Contrast this with teachers who are clearly sick of their own countries. Yes, this actually happens. Some teachers enjoy teaching because it connects them with foreigners, their preferred company. They’re desperate to leave their own country and situation. They might say things like “I want to live in America, but it’s hard without a job.” They’ll call the people of the country ignorant and say they can’t wait to leave, if it weren’t for some situation with family, passports or money. It sounds shocking, but there are actually teachers like this out there and we’ve encountered them.

After one or two lessons, we never schedule lessons with them again. It’s a negative experience for everyone.

Tip 4: Be culturally sensitive

A great teacher teaches both language and culture. The two are naturally interrelated.

But it’s also important to be aware that the student may not know anything about your culture and might not know what is normal to say or talk about. Things that are totally normal for most people in one country to discuss are not normal topics of discussion in another.

For example, in Egypt, it’s quite common to talk about religion or income quite early in a conversation with a foreigner. This is quite awkward for foreigners who aren’t used to talking about these things (see our discussion here of awkward questions they ask us in Egypt). We don’t mind it when someone who has no idea about foreigners asks those questions. But we would expect a teacher to be more culturally sensitive.

Students also lack sensitivity of course. I’ve seen beginner Chinese students try to talk about Tiananmen square or the Cultural Revolution with Chinese teachers. These are things every foreigner knows about, but they don’t know that educated people in China are aware of them, they know better than to talk about them with anyone under any circumstances. So the same should go both ways. In these circumstances, it’s fine to tell a student that you would rather not discuss this topic.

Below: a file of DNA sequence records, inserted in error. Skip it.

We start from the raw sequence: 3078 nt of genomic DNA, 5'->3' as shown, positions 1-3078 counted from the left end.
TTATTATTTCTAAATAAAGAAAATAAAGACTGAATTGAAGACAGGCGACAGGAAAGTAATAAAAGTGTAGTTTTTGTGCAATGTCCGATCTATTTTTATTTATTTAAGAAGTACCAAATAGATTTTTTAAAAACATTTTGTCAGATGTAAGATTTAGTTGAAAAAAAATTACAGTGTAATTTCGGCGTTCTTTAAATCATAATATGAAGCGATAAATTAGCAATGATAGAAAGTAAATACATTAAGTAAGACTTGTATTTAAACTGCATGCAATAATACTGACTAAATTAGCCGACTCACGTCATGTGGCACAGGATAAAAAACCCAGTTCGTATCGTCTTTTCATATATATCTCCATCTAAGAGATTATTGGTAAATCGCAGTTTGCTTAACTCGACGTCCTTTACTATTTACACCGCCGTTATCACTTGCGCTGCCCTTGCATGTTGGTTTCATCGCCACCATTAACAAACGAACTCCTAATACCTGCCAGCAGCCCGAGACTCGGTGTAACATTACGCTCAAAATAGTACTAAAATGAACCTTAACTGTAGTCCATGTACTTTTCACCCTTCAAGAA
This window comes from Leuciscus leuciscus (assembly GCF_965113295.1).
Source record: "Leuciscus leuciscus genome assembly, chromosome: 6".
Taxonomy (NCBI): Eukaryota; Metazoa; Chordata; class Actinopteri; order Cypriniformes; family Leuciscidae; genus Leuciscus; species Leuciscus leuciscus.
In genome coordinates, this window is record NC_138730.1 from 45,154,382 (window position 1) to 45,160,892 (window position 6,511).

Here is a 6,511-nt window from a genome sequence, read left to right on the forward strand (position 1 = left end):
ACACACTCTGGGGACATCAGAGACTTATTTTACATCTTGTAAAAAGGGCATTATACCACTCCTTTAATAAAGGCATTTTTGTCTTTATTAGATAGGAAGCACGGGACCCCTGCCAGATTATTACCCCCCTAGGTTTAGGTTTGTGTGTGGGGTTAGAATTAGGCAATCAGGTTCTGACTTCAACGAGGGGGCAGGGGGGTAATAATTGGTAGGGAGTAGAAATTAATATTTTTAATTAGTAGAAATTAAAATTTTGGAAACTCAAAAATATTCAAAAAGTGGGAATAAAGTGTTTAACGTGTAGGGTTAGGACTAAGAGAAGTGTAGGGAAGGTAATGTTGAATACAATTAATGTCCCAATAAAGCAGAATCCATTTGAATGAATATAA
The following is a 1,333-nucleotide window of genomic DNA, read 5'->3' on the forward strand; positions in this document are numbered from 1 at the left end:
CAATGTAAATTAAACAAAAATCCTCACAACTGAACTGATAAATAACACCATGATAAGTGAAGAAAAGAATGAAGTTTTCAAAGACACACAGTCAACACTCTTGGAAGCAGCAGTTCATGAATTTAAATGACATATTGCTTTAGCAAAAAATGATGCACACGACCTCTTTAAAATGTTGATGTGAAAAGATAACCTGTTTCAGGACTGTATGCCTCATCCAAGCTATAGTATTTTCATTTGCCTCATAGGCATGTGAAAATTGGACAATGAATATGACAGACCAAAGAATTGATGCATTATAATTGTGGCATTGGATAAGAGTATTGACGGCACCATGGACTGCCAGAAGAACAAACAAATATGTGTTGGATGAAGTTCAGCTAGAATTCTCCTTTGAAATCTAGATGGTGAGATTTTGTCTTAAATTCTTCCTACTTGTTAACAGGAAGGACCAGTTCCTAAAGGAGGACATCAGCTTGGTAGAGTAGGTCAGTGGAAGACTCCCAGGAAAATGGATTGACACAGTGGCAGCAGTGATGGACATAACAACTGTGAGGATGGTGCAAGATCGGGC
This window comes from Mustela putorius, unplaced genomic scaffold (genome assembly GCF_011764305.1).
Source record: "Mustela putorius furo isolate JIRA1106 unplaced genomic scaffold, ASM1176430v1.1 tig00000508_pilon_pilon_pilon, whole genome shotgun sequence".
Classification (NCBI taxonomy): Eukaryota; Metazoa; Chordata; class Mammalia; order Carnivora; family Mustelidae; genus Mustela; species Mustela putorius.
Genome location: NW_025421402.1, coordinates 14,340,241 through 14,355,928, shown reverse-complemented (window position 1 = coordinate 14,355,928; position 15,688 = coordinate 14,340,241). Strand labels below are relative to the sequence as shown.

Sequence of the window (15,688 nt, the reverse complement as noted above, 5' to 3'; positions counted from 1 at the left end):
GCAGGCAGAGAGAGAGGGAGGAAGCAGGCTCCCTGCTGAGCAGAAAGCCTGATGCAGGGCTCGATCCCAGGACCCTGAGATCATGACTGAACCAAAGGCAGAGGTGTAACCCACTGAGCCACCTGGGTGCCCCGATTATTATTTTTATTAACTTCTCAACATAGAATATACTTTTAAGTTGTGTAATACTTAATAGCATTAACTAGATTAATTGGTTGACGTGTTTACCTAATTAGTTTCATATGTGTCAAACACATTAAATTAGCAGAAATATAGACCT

On a similar note, great teachers know that foreigners feel somewhat sensitive about local politics — particularly Americans, whose politics are in the international news every day. Americans are well aware that their country has its issues, and don’t really like it when foreigners have opinions about them. Great teachers don’t discuss foreign politics at all unless the student does.

Tip 5: Take great notes

This is a practical comment but still very important. A great teacher takes great notes!

At a minimum, notes are in the form of a shared document broken up by date so you can see what you learned in each lesson. Each word or phrase that you didn’t understand and had to learn should be taken down.

Some teachers go a lot further, breaking their notes up into, for example:

  • New words and phrases
    • Nouns
    • Verbs
    • Other
  • Pronunciation issues
  • Grammar issues

All of that structuring is fine, but the most important part is taking notes and being consistent about format. As long as a student knows where to go to find notes, it’s fine!

The student can also take notes (and should), but the danger in relying on the student is that they sometimes don’t take the correct note down, and don’t take complete notes. Besides, the student is working very hard just to be able to express sentences out loud. If they’re then forced to write things down it will slow the whole lesson down.

Things that aren’t important to be a great online teacher

Let’s dispel some myths, too. These are some things you DON’T need to be a great online tutor!

A great teacher does not have to be:

  • Infinitely flexible with style: Some beginner tutors think they have to teach students however the student wants, whatever the student wants, etc. This isn’t true! As a teacher, you should guide the student a little in what is best for them. If you don’t know, then it will come with experience. If you think it’s time the student learns to read more because you know it will be good for them, then encourage them to read more.
  • Cool: Slang is great, but it is almost never what’s best for a student. Once a student is really proficient, they will start to learn appropriate slang naturally from their environment. When people ask about slang or swearwords, they almost never learn them right!
  • Good looking: Maybe this is a tip for students: why are you picking the most attractive teachers? I’ve noticed that the most attractive (female) teachers online are usually the most expensive. On the other hand, my best teachers don’t even use video: it’s 100% audio!